Stories from the Frontlines of Global LNG Build-Out at COP28
NRDC invited key local partners from developing regions and grassroots leaders together to underscore the significant climate, health, and equity impacts of LNG infrastructure expansion.
An NRDC event at COP28 in Dubai, United Arab Emirates, on December 8, 2023, gave voice to how liquefied natural gas (LNG) production harms communities and public health.
NRDC hosted the event with key local partners from developing regions and grassroots leaders to underscore the significant climate, health, and equity impacts of LNG infrastructure expansion. Roishetta Ozane—a prolific U.S. environmental justice advocate, founder, and Gulf fossil finance coordinator with the Texas Campaign for the Environment Fund, moderated.
Panel speakers included:
- Lorraine Chiponda, facilitator of the Don't Gas Africa campaign and co-facilitator for the Africa Movement Building Space
- Father Edwin Gariguez, a 2012 Goldman Prize winner and convenor for Protect VIP
- Dr. Laura Kehoe, postdoctoral researcher in ecology at the University of Oxford and the Nature Conservancy
- Maria Netto, executive director of the Instituto Clima e Sociedade
Each of these panelists shared powerful stories from frontline communities who unwillingly sacrifice their homes, health, and livelihoods
, yet reap no rewards from exorbitant LNG industry profits. The panelists called upon leaders and investors from the Global North, especially from the United States and Europe, to halt the political and financial support for LNG. United, they join the call for an accelerated phasedown of the LNG industry in line with the global push to phase out fossil fuels.
LNG expansion compromises communities
Louisiana and Texas are the lynchpins of U.S. LNG production, making the United States the world’s largest exporter of LNG in the first half of 2023. The unfettered growth of LNG comes at the cost of historically marginalized communities. Ozane shared, “The impacts are truly felt across the world, and in our own individual communities. Wherever we are, we have similar issues. The fishermen are fighting to make a living, the children are fighting so that they can have clean air and clean water for the future. It is all connected, from the United States to Europe and even to Africa.”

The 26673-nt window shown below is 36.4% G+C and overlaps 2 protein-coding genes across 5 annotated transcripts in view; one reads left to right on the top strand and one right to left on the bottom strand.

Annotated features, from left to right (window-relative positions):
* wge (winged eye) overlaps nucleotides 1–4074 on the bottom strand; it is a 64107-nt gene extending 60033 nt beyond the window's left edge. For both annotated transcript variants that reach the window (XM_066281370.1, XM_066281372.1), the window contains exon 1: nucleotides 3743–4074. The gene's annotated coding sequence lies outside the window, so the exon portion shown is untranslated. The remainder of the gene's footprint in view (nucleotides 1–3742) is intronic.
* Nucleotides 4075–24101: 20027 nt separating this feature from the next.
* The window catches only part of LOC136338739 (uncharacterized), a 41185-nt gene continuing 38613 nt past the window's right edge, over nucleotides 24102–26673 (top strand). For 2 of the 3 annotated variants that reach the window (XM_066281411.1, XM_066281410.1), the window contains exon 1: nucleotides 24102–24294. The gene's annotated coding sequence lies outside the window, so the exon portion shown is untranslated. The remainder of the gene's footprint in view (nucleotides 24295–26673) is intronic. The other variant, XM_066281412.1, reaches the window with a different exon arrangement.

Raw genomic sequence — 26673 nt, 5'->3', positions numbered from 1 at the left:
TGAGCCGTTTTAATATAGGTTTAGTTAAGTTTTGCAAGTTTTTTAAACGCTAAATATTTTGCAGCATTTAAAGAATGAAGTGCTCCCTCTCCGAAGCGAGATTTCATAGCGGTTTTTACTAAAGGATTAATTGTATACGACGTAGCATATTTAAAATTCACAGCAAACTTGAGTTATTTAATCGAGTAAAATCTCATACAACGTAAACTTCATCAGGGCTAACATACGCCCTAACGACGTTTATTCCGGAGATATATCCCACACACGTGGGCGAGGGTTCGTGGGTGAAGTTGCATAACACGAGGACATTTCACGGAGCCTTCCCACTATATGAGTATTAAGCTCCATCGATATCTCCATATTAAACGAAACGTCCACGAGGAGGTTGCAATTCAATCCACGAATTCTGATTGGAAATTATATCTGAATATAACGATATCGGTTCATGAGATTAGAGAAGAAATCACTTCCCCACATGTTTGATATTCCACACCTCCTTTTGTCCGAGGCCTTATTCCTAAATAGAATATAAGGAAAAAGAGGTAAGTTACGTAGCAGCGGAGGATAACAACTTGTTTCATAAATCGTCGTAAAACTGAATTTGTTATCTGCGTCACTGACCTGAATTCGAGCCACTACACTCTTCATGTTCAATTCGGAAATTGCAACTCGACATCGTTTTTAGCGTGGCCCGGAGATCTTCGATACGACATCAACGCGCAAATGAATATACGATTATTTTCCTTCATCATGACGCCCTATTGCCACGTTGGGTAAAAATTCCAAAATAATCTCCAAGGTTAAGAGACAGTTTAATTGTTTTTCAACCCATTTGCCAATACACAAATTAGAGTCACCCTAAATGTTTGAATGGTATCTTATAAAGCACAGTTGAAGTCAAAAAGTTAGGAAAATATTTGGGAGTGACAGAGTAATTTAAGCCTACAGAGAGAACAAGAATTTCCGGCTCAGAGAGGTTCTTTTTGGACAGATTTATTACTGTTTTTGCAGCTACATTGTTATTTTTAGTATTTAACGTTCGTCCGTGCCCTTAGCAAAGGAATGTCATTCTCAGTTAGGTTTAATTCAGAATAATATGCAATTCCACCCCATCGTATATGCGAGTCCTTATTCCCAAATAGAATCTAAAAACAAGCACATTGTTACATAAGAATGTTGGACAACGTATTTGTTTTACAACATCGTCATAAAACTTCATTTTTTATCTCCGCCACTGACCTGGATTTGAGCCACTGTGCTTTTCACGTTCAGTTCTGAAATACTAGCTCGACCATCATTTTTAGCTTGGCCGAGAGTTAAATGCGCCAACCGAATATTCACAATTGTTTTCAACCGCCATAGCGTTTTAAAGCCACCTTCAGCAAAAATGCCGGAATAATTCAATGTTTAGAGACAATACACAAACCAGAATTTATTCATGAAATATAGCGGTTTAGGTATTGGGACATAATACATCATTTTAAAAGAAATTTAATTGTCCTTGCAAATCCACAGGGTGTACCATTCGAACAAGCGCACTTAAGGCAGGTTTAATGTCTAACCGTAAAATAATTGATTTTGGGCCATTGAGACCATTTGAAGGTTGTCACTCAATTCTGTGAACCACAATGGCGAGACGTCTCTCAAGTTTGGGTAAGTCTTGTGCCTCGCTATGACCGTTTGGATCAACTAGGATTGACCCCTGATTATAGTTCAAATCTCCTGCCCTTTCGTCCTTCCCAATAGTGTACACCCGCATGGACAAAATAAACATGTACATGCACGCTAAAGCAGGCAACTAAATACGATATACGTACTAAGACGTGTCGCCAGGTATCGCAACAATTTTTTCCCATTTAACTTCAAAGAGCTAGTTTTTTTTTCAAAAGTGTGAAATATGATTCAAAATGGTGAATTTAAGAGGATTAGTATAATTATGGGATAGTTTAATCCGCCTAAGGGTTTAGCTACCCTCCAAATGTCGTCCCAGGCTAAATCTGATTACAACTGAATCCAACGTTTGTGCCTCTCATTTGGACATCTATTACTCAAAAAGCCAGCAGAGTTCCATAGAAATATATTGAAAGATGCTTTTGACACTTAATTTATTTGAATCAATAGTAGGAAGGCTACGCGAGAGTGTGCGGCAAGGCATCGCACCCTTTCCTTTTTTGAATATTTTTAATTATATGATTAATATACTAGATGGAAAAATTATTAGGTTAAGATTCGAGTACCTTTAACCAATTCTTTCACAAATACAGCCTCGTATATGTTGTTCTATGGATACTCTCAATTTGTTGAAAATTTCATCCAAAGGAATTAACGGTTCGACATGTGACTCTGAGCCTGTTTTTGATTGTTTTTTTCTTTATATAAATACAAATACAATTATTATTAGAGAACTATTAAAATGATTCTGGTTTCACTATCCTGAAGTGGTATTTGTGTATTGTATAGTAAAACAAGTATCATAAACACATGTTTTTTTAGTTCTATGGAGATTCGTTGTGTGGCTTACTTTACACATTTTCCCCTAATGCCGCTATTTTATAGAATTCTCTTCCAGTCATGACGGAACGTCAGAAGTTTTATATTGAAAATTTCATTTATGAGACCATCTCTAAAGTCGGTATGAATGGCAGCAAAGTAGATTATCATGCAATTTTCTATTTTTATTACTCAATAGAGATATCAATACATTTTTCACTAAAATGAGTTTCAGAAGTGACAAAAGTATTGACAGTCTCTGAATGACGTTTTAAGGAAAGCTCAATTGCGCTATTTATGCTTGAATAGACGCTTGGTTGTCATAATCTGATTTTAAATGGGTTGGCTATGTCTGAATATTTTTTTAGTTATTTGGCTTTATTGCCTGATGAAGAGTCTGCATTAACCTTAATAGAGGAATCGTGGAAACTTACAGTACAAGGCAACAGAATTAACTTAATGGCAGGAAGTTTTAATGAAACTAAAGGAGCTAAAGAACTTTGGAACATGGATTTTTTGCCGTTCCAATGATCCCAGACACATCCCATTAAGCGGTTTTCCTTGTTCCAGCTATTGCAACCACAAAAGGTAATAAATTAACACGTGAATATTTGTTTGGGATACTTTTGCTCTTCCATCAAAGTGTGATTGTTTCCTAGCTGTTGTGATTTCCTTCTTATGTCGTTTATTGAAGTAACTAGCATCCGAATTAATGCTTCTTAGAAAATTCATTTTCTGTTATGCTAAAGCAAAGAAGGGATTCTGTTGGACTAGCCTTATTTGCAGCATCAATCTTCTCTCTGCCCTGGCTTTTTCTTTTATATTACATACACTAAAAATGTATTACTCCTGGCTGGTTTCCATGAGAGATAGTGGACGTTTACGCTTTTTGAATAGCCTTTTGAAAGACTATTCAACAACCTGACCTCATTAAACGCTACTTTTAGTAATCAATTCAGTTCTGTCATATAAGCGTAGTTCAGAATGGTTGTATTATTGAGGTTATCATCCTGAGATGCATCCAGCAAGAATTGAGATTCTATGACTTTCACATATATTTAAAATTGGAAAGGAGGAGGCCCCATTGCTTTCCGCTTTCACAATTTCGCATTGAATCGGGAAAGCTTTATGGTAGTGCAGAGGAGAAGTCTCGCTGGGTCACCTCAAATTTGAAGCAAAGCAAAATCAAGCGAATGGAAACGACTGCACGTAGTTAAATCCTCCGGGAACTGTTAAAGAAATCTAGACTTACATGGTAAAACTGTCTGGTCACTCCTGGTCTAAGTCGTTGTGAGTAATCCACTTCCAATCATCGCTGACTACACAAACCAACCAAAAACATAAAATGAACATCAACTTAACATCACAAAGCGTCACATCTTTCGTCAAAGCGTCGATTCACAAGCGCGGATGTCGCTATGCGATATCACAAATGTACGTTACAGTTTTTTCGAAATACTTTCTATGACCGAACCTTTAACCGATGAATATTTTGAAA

Similarly, Africa is scaling up fossil gas production and LNG exports, especially amid Europe’s dash for gas after the Russian invasion of Ukraine. Chiponda refutes the claims that the gas industry is for supporting development in Africa: “Despite having the fossil industry for more than a hundred years, we still have people in Africa living in energy poverty. Communities were excluded from their land, and most of the gas projects are happening in coastal communities, attacking our oceans and water systems….The dash for gas is still meant for exports, and not for local African people.”
Political leaders and investors must halt LNG build-out
Father Gariguez holds the Philippines’ political leaders accountable for the unnecessary expansion of fossil gas and LNG. He advocates most strongly for communities in Oriental Mindoro, Philippines. This province is home to the Verde Island Passage, which is often referenced as the center of the center of marine shore
Kehoe—an environmental scientist working closely with Futureproof Clare, Love Leitrim, and Safety Before LNG—shared the campaign successes against fracked gas and Shannon LNG in Ireland. Love Leitrim advocates were inspired by campaigners working hard to raise awareness about health and environmental issues in the United States. “They learned about the atrocious ecological impacts, how children living near fracked gas wells were two to three times more likely to have leukemia,” Kehoe said. “Spurred on by that knowledge, they managed to ban fracking in their hometown and get a national ban on fracking, making Ireland one of the first countries in the world to do that.”
Building a better world without LNG and fossil fuels
Netto spoke about Brazil’s huge comparative advantage in renewable energy, and its potential to be a renewable energy superpower. “New oil and gas potential is located in many places where we have not only communities but biodiversity and nature reservation,” she said, “and there is public discussion about allowing exploration.” Warning against viewing LNG and gas expansion as a quick fix, she urges governments to rethink gas expansion as a source of revenue because it makes both local and Indigenous communities more vulnerable.
- Power Shift Africa: Just Transition: A Climate, Energy and Development Vision for Africa
- Solutions for Our Climate: LNG Carrier: The Floating Pipeline Powering Global Gas Expansion—Unveiling its Hidden Enablers